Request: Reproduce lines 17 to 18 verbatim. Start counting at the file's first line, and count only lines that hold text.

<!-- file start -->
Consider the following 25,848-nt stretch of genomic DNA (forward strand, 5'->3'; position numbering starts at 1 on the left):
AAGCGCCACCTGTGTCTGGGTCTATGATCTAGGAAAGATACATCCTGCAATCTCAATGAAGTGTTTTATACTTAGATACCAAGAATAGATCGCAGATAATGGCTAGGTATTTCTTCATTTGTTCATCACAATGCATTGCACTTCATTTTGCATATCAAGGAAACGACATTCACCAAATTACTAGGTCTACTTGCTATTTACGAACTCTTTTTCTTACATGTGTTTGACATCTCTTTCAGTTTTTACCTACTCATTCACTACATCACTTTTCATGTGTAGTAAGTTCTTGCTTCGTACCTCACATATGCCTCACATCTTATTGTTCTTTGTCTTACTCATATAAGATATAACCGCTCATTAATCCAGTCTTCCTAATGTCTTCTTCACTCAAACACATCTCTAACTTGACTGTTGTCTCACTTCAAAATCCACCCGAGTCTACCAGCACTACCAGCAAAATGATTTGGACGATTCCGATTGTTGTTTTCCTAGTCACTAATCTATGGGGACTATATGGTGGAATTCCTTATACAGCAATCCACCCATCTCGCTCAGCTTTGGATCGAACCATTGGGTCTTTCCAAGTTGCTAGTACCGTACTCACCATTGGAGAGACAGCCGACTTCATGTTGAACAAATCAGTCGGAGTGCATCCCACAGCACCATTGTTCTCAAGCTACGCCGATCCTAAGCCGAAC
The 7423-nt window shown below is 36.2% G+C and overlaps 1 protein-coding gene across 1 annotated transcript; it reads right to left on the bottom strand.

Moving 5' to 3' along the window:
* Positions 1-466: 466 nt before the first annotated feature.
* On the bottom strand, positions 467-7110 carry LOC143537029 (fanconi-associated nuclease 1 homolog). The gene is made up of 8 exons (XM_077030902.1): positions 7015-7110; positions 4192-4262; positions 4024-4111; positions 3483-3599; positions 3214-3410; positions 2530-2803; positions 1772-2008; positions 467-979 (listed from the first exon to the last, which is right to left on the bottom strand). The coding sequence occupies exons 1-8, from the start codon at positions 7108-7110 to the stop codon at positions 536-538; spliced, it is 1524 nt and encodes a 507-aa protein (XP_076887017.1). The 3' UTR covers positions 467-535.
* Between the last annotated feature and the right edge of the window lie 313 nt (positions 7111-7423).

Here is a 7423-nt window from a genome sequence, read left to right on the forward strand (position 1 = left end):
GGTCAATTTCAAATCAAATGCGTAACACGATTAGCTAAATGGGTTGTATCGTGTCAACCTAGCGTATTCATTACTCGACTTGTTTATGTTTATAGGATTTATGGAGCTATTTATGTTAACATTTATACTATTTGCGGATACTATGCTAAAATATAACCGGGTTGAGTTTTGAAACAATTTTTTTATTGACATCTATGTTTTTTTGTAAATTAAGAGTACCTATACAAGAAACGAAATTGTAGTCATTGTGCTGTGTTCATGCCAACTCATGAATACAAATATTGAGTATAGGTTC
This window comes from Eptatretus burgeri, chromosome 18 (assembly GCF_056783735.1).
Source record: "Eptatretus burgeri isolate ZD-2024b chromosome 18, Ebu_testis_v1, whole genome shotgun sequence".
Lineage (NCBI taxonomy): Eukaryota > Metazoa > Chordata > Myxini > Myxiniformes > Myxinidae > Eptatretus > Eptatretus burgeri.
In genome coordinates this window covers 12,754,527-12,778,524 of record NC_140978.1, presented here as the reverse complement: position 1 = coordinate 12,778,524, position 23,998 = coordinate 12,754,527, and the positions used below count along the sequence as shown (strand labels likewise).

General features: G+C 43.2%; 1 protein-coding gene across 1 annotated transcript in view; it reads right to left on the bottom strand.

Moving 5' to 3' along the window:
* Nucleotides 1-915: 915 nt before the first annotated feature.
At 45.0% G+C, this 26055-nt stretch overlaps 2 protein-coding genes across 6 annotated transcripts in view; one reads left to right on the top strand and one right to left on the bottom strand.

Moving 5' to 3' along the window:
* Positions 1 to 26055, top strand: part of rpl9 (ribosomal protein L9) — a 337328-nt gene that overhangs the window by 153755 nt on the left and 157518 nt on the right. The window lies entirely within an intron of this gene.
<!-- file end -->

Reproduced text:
At 45.0% G+C, this 26055-nt stretch overlaps 2 protein-coding genes across 6 annotated transcripts in view; one reads left to right on the top strand and one right to left on the bottom strand.

Moving 5' to 3' along the window: